Yes, AATIP existed, and it “did pursue research and investigation into unidentified aerial phenomena,” Pentagon spokesperson Christopher Sherwood told me.  However, he added: “Mr. Elizondo had no responsibilities with regard to the AATIP program while he worked in OUSDI  (the Office of Under Secretary of Defense for Intelligence),  up until the time he resigned effective 10/4/2017.”

That directly contradicts an email sent by a spokesperson for TO THE STARS ACADEMY OF ARTS & SCIENCE, a UFO research and entertainment company that Elizondo joined after he left the Defense Department.

There is no discernible evidence that Luis Elizondo ever worked for a government UFO program, much less led one.

The email was sent over a year ago by Kari DeLonge  (rock musician Tom DeLonge’s sister), a public relations representative for TO THE STARS, to John Greenewald, a UFO researcher who runs an online archive of Freedom of Information Act-obtained government documents on a website called the Black Vault.  At the time, Greenewald had become frustrated at the lack of tangible information about AATIP and Elizondo’s role; additionally, Elizondo had spurned Greenewald’s interview requests.

Greenewald told me that he had asked DeLonge specifically where Elizondo worked within the Department of Defense when he ran AATIP.

By the way, click and read about:


“Hi John – Thanks for reaching out,” DeLonge wrote.  “The program was initially run out of (the Defense Intelligence Agency) but when Luis took it over in 2010 as Director, he ran it out of the Office for the Secretary of Defense (OSD) under the Under Secretary of Defense for Intelligence (USDI).  Hope that clarifies.”

I tried contacting Elizondo multiple times via email and his cellphone.  He has not responded.  It’s not as if he is on retreat somewhere; I noticed that in the run-up to his star turn on the new HISTORY CHANNEL show, he has been speaking to everyone from the New York Times to UFO media personalities and military bloggers.

Indeed, judging by all the UFO stories lighting up the internet this week, the self-described “career spy” is having another big moment in the media spotlight.  The timing is either an auspicious coincidence or the “flying saucers are here” brigade’s well-oiled PR machine is working overtime.

Click and read:

Luis Elizondo, former DIA employee and another “supposed” government authority on UFOs

Another important detail being glossed over or entirely left out of the breathless coverage surrounding the release of “Unidentified” is the relationship between its executive producer, Tom DeLonge, Elizondo, and other former Pentagon officials and members of the intelligence community who appear in the show.

(ABOVE – – Luis Elizondo and Rock musician Tom DeLonge, establisher of TO THE STARS ACADEMY OF ARTS AND SCIENCE, primarily an entertainment company, promoting belief in UFOs)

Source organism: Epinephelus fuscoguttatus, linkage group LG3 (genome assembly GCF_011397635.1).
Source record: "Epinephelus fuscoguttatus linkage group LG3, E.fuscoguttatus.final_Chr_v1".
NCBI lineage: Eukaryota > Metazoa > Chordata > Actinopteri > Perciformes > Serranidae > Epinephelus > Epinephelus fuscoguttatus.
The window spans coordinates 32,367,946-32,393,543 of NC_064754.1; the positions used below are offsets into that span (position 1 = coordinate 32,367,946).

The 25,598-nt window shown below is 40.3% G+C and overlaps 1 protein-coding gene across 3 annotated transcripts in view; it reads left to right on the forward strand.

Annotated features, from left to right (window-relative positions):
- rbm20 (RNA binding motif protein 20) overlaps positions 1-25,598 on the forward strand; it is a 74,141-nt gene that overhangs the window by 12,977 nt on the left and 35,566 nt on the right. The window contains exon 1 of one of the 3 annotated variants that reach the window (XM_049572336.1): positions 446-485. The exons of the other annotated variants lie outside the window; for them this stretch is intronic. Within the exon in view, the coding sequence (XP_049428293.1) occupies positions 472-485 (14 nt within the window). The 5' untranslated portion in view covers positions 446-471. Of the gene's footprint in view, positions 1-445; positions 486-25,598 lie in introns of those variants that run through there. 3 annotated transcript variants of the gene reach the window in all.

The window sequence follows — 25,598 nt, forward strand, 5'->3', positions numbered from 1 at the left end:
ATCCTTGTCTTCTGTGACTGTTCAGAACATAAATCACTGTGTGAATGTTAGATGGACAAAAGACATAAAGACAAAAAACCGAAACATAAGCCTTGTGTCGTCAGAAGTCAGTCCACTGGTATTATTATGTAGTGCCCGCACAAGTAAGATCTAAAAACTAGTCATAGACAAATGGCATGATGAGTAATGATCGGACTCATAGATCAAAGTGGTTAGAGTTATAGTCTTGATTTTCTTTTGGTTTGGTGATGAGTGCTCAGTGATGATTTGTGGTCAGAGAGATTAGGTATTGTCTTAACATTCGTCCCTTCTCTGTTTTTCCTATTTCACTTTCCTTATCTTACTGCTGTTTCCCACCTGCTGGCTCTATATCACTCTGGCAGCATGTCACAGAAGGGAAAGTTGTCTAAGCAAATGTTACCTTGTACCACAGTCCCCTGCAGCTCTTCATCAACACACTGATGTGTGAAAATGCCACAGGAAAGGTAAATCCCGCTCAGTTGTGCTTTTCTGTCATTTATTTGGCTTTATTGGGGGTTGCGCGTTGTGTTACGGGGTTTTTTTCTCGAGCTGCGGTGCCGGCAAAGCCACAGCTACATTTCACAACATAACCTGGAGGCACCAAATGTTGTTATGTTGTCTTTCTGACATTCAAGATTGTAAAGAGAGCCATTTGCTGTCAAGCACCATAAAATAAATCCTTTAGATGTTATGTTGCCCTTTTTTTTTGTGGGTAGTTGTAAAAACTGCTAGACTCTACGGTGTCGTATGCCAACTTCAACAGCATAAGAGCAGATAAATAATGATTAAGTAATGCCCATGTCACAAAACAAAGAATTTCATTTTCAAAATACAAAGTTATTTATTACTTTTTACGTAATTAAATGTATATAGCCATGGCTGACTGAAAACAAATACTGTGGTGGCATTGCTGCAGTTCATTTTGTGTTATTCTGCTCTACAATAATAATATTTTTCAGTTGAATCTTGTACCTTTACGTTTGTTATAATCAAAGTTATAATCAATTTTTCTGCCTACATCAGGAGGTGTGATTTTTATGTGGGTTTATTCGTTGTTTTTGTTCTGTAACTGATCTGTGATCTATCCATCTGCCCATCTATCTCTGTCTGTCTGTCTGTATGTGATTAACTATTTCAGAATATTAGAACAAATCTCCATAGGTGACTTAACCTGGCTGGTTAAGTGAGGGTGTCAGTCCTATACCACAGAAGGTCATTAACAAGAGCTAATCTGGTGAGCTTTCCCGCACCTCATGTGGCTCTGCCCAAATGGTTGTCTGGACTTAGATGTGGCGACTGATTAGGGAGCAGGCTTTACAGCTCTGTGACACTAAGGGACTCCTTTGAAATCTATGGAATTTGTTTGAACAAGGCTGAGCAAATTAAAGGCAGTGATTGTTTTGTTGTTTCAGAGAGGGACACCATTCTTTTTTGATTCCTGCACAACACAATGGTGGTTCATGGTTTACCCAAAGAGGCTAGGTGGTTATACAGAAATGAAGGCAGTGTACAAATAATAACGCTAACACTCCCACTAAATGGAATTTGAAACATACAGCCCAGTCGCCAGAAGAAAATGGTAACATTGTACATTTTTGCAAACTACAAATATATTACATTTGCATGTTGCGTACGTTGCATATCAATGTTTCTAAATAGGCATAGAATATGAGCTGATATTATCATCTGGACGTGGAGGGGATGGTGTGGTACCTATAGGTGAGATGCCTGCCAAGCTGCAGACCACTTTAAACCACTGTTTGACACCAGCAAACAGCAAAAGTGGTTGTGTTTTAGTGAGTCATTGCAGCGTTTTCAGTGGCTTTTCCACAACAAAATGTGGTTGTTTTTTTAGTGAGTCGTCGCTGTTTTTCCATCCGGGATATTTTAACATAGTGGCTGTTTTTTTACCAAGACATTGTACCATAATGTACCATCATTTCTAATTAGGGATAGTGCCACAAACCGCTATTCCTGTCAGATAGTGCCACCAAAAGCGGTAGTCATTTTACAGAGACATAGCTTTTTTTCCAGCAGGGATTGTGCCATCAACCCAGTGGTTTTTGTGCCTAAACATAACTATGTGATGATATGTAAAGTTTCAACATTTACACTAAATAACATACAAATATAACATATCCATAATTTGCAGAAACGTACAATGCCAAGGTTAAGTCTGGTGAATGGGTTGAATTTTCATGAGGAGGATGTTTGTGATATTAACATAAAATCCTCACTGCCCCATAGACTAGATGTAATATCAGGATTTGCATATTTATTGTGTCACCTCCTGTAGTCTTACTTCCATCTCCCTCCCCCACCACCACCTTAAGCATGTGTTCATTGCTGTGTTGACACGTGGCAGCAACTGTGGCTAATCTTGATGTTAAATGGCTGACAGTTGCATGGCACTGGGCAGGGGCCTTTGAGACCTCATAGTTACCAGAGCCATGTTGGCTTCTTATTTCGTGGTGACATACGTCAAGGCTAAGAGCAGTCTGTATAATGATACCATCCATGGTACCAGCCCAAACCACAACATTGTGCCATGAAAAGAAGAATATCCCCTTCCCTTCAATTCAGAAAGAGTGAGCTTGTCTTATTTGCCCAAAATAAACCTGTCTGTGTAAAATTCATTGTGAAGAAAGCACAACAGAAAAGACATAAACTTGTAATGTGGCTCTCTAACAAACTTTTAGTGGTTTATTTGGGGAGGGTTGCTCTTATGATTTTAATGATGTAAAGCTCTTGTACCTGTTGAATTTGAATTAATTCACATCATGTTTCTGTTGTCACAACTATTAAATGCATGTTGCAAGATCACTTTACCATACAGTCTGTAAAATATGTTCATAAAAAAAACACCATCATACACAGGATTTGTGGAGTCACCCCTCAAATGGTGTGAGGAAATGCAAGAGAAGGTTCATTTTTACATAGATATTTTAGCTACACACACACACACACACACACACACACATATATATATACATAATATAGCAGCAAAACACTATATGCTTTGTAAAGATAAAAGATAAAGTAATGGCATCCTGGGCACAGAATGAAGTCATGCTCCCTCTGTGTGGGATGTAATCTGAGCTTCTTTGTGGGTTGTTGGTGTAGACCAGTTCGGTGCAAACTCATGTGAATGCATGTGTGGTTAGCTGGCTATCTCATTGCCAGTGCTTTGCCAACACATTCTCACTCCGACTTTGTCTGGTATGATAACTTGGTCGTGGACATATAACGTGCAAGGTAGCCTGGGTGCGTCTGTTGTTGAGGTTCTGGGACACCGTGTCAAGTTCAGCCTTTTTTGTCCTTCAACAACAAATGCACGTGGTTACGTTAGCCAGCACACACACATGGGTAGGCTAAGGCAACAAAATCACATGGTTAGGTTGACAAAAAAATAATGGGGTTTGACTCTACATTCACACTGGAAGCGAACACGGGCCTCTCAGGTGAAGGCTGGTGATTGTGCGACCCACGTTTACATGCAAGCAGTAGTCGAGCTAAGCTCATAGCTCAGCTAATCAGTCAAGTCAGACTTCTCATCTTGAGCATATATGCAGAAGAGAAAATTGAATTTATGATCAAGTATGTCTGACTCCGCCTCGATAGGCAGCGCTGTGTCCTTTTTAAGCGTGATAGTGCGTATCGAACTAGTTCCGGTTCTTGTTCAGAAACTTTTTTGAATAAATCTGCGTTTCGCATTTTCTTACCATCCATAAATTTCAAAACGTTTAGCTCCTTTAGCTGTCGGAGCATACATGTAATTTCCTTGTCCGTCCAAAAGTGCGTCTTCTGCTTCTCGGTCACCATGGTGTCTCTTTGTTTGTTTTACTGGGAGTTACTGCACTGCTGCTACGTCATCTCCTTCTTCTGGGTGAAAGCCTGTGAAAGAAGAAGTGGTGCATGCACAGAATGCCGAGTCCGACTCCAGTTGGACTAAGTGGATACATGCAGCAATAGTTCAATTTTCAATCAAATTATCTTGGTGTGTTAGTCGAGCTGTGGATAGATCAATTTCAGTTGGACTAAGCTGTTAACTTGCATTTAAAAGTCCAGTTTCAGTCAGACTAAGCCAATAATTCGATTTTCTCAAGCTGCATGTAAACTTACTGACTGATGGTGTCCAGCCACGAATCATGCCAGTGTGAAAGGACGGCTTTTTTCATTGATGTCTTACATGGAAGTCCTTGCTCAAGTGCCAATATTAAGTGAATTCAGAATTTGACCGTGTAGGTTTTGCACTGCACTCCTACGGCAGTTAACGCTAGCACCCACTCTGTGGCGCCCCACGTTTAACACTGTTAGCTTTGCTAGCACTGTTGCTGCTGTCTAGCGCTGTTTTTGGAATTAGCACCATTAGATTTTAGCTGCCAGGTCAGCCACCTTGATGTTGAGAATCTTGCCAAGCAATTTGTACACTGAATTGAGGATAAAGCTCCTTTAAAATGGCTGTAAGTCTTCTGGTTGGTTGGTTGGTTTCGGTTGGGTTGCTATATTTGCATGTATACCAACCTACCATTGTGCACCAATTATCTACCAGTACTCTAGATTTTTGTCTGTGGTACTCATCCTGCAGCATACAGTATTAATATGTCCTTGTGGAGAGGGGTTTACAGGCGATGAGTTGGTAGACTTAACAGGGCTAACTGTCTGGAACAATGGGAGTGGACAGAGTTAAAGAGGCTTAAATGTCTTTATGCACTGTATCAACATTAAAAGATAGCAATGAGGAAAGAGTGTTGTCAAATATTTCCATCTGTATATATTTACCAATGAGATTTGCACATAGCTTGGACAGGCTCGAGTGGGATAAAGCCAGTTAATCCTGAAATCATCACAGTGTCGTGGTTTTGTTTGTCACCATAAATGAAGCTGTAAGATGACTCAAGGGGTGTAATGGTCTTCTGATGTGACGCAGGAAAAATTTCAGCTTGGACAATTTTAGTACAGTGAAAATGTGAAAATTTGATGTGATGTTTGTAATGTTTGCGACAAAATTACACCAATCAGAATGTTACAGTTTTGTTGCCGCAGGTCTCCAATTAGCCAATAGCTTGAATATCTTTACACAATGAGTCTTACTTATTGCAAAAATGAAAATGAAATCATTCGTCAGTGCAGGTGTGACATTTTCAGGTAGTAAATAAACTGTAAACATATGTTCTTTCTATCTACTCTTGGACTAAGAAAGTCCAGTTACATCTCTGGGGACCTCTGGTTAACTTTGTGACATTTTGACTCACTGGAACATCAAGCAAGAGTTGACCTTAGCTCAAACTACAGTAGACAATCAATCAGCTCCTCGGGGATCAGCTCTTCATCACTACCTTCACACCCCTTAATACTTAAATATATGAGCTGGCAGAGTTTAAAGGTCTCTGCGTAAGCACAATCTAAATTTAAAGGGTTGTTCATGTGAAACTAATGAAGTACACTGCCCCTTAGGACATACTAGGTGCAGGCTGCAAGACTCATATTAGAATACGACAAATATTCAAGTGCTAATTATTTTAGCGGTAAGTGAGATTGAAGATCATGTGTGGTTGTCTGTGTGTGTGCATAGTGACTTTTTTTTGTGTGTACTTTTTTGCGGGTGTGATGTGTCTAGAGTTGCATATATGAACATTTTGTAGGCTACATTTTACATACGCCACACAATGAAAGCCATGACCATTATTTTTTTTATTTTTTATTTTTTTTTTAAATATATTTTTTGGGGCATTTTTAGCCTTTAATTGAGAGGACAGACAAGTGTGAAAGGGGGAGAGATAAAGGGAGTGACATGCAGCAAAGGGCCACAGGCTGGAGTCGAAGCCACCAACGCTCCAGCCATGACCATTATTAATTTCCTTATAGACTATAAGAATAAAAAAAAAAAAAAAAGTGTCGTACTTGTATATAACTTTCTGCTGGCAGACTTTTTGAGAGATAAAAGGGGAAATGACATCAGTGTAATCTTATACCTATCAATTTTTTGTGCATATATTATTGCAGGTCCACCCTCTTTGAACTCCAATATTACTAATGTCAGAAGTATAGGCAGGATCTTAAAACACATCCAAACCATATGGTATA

DeLonge, a musician of Blink-182 fame and longtime UFO enthusiast, is the co-founder and interim CEO of TO THE STARS, the company Elizondo joined in October 2017, several days after he resigned from the Department of Defense.  Since the company’s inception, certain members of its “elite team,” including Elizondo, have appeared frequently in the news media.

This week is a prime example.  Another former Pentagon official with a prominent role in “Unidentified” appeared several days ago on “Fox & Friends.”

“We know that UFOs exist,” Chris Mellon, a deputy assistant secretary of defense for intelligence in the Clinton and George W. Bush administrations, pronounced on the show.  “This is no longer an issue.  The issue is why are they here?  Where are they coming from?  And what is the technology behind these devices that we are observing?”

Mellon, like Elizondo, works for TO THE STARS  (his title, according to the company’s website, is national security affairs adviser).  “Fox & Friends” neglected to mention this connection, along with the fact that the HISTORY CHANNEL show was made by the company Elizondo and Mellon work for.

I’m not surprised.  By now, Elizondo and Mellon have come to rely on a largely passive and credulous press to generate sensational UFO headlines.

Amid the mountain of media coverage of Elizondo in the last two years, I have found only one story that provides official confirmation that he headed the government UFO program known as AATIP.

“Pentagon spokeswoman Dana White confirmed to POLITICO that the program existed and was run by Elizondo,” Bryan Bender wrote in December 2017.  (Earlier this year, White, a Trump administration political appointee, resigned amid an internal probe into charges of misconduct.)

But Pentagon spokesperson Christopher Sherwood told me that he “cannot confirm” White’s statement.